Minimizing the initial delay

Hello developers,

This is a new blog post about minimizing the initial delay in VideoKit.
As known VideoKit uses ffmpeg library under the hood, We will focus on some options of ffmpeg.

The initial latency can not be remarkable when try to play a local file, but if the We are streaming from a remote server, it’s very clear to see this latency.

Now, let’s take a look which ffmpeg functions are used till the connection is done. Also, please note that We are not interested in the things that happened after the connection is made for now (like getting packets for buffering …)

Below functions are called sequentially,

  • 1. avformat_alloc_context
    (Allocates an AVFormatContext data object, AVFormatContext is the main data structure that holds information about the media file/network stream)
  • 2. avformat_open_input
    (Opens an input stream and read the header.)
  • 3. avformat_find_stream_info
    (Read packets of a media file to get stream information)
  • 4. av_dump_format
    (Shows the stream profile)
  • 5. avcodec_find_decoder
    (Find&create a AVCodec object with given codec id)
  • 6. avcodec_open2
    (Initialize the AVCodecContext to use the given AVCodec)

Now, We will measure the time consumed in above functions, then We will set probesize and analyzeduration ffmpeg options which are suggested to set for decreasing the connecting time and We will compare the results and see if those option parameters has an effect on connection duration. (BTW, you can find an article written by ffmpeg about this in here)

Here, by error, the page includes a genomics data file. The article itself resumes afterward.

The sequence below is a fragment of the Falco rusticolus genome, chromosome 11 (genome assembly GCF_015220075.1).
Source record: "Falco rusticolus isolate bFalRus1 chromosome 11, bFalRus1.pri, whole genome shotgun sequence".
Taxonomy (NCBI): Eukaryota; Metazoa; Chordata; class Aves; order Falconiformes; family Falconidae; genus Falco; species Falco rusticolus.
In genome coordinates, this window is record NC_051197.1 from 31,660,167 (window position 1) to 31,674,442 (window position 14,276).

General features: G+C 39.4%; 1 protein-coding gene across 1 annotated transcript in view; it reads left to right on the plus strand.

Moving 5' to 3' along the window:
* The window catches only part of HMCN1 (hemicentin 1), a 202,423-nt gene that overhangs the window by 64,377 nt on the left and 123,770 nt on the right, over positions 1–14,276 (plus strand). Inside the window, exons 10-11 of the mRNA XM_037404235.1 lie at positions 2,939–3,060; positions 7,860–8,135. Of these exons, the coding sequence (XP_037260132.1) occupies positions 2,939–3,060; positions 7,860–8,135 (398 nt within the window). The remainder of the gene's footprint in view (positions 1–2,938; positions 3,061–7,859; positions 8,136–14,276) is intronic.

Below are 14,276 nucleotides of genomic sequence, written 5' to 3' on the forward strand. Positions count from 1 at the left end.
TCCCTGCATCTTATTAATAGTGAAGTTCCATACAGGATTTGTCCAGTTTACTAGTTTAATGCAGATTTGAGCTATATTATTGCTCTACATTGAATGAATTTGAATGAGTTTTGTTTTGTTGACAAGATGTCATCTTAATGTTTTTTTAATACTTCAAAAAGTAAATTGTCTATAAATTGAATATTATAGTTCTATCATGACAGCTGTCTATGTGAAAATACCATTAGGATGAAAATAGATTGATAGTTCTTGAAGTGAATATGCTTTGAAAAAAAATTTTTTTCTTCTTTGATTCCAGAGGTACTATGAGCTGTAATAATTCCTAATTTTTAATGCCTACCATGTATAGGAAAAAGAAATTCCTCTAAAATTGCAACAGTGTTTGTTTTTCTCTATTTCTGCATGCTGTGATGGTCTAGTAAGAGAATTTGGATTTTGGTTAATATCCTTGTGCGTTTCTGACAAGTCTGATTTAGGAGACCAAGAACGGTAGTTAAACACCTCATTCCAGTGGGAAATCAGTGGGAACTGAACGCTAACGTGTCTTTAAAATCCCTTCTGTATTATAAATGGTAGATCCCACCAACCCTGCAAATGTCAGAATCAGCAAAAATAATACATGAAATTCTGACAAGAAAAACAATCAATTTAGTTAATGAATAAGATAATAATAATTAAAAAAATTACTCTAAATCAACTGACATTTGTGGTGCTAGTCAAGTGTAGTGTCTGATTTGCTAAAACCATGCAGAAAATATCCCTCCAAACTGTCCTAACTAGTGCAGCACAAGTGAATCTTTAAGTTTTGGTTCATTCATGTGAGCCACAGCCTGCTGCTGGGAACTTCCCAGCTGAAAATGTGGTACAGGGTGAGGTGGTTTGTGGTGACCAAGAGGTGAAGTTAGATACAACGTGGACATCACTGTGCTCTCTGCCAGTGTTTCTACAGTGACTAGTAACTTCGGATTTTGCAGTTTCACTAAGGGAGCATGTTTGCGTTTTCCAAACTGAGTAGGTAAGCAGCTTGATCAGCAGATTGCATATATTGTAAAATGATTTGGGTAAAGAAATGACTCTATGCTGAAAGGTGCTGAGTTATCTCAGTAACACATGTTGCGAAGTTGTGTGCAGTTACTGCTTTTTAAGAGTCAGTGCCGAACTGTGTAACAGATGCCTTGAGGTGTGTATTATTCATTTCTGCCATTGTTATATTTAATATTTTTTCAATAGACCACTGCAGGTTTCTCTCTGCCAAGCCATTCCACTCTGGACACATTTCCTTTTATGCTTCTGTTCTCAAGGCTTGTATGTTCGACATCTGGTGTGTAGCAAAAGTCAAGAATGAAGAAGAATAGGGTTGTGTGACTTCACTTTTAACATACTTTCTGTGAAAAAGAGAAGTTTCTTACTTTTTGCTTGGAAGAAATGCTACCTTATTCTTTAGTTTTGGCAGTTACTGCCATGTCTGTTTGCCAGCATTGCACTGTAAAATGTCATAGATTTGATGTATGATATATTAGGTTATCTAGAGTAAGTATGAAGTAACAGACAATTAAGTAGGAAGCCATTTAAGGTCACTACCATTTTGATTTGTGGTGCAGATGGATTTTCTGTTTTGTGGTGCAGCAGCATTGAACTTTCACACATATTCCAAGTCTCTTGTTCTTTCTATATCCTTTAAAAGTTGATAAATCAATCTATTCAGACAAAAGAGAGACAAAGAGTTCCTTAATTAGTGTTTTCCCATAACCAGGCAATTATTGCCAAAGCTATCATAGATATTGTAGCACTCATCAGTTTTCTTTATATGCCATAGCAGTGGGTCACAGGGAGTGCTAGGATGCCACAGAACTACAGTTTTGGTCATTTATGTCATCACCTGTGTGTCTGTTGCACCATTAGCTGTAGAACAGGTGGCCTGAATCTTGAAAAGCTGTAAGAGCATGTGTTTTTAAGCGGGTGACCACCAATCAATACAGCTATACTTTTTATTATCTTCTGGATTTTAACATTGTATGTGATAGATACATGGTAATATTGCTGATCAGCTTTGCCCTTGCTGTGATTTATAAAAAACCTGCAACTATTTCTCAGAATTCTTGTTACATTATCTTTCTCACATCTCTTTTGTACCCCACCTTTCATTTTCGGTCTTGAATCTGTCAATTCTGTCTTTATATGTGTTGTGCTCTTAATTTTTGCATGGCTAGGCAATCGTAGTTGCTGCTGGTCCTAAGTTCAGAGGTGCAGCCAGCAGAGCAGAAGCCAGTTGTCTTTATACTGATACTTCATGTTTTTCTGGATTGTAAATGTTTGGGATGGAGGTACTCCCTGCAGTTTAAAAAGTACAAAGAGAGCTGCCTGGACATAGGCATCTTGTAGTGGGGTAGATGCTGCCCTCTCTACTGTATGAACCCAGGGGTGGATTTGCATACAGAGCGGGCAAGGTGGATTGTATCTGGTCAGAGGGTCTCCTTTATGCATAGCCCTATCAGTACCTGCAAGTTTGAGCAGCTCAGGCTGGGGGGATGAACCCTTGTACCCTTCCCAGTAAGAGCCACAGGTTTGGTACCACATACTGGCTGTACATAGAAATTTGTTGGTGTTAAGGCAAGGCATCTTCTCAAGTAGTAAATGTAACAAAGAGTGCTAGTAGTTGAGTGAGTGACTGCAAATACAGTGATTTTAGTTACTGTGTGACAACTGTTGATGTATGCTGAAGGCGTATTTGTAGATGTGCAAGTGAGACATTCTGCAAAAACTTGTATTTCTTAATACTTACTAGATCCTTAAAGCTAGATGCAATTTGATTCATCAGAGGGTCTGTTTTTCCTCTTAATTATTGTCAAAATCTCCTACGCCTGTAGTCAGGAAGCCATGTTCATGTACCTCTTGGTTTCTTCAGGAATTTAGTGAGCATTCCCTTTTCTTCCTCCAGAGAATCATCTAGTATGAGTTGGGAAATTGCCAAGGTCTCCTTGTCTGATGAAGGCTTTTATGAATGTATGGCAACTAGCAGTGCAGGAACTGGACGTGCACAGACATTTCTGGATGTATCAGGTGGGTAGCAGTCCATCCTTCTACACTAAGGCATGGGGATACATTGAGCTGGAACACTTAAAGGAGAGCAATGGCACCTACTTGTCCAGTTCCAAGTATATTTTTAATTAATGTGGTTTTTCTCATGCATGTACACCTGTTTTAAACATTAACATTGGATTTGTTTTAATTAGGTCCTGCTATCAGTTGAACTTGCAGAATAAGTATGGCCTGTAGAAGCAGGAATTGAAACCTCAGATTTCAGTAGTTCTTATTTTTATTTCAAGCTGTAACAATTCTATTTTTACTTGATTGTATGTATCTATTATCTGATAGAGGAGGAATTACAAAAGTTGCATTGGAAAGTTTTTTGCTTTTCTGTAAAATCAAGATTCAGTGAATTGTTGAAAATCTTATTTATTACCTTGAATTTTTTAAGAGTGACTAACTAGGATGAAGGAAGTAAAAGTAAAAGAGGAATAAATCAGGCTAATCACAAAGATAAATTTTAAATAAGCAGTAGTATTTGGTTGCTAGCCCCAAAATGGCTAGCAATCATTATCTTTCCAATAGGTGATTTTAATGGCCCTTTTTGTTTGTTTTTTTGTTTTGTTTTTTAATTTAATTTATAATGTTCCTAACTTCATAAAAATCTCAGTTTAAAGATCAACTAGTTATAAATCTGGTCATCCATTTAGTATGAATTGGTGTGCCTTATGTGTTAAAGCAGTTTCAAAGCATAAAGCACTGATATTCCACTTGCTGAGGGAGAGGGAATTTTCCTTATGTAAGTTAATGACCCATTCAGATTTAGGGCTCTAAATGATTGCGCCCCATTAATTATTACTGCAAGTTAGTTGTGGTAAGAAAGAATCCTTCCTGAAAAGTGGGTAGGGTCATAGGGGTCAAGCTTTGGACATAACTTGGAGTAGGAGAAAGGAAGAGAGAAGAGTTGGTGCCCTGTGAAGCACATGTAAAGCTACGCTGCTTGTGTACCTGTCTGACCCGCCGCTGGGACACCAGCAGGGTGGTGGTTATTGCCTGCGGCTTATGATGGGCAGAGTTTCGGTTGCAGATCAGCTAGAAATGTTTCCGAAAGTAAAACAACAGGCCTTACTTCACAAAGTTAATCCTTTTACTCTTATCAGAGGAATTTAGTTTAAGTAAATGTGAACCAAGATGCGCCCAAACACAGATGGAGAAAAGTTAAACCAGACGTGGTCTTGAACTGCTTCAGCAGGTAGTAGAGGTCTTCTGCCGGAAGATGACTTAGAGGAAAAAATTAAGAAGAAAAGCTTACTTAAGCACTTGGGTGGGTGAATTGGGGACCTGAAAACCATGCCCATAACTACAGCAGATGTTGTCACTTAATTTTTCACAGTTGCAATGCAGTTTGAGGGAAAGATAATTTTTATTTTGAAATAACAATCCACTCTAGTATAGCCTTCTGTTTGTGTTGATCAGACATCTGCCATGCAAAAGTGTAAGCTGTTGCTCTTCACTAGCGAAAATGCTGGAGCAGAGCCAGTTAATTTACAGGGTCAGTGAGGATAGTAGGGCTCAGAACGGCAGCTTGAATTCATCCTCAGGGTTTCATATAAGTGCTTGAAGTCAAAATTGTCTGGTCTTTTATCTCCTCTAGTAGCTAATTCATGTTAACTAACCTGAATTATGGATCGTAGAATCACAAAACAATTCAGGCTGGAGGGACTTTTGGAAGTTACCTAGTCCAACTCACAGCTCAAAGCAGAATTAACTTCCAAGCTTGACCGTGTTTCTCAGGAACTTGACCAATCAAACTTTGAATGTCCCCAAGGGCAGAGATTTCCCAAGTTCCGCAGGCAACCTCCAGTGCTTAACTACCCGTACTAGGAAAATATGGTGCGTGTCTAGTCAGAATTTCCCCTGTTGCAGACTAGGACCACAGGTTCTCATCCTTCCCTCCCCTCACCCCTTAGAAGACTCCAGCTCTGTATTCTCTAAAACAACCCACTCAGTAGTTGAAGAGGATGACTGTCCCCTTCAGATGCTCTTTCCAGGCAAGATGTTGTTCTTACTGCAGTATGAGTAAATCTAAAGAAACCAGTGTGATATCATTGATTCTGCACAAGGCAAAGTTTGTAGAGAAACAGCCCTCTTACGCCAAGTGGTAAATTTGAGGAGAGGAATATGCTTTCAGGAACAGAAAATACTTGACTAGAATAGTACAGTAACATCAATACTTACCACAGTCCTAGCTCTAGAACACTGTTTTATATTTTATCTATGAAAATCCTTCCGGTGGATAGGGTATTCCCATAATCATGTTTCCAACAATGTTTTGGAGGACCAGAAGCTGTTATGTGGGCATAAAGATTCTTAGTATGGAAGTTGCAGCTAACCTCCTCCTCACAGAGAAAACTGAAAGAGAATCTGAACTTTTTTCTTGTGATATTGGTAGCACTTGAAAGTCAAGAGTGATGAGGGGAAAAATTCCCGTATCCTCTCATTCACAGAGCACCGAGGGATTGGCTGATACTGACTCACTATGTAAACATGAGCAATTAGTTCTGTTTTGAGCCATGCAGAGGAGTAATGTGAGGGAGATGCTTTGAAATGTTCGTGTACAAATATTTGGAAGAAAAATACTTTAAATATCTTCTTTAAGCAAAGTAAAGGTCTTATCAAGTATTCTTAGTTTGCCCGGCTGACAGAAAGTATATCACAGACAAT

To see the time profile for each function, We are using an old way as below,

NSDate *start = [NSDate date];
//call method here to measure the its time profile
NSDate *methodFinish = [NSDate date];
NSTimeInterval executionTime = [methodFinish timeIntervalSinceDate:start];
NSLog(@"Execution Time: %f", executionTime);

Below is the results of a realtime stream, Alanya sahil (rtsp://, which is found in the VideoKit Sample project channels.

Method name


duration (secs)













As seen, the longest time is consumed in avformat_find_stream_info method

Now, lets talk about probesize and analyzeduration ffmpeg options,

probesize and analzemaxduration are the values between 32 to 2147483647 in bytes, they are used to determine the limit of data to be read from stream. So, when these values are bigger, then it takes much more time to reach that size of data.

Also, please note that the smaller values are OK only for known muxers, otherwise the connection may not be done because of lacking data about stream.

Let’s try with the lowest values which are 32 bytes for the same stream and see the results,

Method name

duration (secs)













These options are very effective on this stream, and the time consumption in avformat_find_stream_info methos drops from 4.x to 2.11 seconds with setting probesize and analyzeduration options to the lowest values …

In conclusion,

– avformat_open_input
– av_dump_format
– avformat_alloc_context
– avcodec_find_decoder
– avcodec_open2

-> these methods are always very fast, a remarkable time is not lost for each.

avformat_find_stream_info is taking time

-> avformat_find_stream_info can be made faster by reducing probesize & analyzeduration